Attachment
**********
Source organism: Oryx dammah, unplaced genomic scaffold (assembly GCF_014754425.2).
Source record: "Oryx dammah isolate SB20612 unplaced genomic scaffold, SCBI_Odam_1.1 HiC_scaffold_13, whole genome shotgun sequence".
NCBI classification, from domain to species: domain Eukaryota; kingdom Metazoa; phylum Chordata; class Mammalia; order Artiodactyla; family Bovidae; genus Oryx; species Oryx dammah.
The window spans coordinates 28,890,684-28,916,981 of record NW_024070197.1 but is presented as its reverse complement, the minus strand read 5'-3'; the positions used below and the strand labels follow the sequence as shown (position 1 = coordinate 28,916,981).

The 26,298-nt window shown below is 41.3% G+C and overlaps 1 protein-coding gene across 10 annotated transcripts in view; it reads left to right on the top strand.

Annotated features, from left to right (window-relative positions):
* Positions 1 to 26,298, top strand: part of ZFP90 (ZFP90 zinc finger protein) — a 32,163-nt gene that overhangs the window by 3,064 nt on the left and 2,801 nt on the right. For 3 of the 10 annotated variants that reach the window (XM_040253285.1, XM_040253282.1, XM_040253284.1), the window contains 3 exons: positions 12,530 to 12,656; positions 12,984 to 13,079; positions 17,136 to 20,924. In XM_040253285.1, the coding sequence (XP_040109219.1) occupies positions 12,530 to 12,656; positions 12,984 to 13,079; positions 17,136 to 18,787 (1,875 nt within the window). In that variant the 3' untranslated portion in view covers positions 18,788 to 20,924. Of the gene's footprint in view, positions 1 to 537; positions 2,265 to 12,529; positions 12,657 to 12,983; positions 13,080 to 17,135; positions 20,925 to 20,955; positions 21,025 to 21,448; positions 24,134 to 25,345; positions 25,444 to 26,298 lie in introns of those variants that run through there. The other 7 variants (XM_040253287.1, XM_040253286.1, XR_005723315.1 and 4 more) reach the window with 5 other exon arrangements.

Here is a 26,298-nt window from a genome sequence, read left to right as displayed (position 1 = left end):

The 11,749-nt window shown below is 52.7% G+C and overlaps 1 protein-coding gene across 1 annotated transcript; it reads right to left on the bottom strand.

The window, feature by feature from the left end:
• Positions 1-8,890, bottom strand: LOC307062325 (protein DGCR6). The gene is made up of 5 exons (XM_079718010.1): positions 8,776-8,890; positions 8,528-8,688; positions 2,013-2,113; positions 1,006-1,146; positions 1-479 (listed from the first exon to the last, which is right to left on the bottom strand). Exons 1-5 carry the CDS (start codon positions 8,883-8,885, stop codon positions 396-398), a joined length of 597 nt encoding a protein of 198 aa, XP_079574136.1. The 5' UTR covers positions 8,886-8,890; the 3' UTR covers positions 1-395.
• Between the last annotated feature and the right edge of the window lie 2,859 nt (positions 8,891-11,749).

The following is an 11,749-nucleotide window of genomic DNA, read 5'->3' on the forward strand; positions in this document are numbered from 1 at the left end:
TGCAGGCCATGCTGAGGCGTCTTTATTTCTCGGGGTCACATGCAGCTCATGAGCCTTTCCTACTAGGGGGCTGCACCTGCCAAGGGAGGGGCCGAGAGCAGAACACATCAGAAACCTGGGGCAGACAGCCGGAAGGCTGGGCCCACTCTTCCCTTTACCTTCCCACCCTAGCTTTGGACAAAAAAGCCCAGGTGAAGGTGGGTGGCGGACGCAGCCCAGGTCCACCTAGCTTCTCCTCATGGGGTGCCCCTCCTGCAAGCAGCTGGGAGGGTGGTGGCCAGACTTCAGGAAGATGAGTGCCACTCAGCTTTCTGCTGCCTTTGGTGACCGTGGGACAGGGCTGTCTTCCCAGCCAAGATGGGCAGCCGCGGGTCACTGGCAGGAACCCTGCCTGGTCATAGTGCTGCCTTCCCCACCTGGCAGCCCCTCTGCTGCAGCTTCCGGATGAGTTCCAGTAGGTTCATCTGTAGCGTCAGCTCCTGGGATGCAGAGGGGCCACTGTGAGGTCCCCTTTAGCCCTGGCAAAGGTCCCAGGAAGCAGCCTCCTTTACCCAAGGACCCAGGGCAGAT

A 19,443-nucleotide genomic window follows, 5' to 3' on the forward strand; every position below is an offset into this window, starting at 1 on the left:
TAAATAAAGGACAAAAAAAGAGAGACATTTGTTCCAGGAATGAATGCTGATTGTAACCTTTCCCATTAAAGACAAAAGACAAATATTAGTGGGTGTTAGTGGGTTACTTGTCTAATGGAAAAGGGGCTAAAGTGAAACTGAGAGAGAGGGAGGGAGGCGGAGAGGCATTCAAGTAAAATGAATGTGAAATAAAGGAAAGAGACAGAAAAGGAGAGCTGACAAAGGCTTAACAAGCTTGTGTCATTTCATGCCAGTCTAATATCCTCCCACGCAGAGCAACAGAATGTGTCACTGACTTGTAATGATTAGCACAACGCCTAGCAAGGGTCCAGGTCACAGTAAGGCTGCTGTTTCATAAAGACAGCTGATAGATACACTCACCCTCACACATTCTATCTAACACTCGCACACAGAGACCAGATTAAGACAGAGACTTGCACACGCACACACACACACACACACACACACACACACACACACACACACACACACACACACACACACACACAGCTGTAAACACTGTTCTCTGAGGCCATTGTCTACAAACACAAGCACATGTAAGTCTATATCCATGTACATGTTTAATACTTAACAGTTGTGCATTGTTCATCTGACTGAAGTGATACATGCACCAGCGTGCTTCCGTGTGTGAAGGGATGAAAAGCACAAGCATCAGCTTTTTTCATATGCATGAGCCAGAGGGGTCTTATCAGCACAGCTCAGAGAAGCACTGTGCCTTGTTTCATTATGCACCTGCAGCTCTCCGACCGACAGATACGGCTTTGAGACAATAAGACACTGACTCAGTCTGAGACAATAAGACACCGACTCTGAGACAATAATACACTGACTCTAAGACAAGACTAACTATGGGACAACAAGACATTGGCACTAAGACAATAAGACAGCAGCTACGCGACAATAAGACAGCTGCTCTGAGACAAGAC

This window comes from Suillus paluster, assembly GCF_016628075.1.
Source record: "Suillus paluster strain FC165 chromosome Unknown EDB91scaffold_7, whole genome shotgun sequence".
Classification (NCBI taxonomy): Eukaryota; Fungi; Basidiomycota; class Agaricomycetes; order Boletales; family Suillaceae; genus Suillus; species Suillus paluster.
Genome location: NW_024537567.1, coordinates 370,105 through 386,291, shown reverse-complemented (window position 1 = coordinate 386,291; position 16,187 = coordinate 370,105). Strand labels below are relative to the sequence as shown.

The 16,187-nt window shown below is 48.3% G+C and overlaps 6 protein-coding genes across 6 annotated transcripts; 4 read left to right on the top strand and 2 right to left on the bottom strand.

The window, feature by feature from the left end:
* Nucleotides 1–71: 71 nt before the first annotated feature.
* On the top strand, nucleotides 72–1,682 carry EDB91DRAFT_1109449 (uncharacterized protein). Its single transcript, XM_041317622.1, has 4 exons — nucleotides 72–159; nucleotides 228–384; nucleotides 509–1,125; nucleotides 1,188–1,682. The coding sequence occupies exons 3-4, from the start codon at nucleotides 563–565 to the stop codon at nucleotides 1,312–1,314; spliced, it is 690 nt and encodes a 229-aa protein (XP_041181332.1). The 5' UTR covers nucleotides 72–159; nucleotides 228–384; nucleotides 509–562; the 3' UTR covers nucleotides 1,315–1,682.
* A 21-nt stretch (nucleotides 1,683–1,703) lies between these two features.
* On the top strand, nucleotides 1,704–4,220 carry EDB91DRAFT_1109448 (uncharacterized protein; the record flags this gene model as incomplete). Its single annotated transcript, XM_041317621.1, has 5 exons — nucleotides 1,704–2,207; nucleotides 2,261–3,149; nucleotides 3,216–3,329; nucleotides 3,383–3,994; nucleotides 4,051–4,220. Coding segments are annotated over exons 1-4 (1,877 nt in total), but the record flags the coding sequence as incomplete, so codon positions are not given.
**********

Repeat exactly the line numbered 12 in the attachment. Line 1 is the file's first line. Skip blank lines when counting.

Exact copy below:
• Between the last annotated feature and the right edge of the window lie 2,859 nt (positions 8,891-11,749).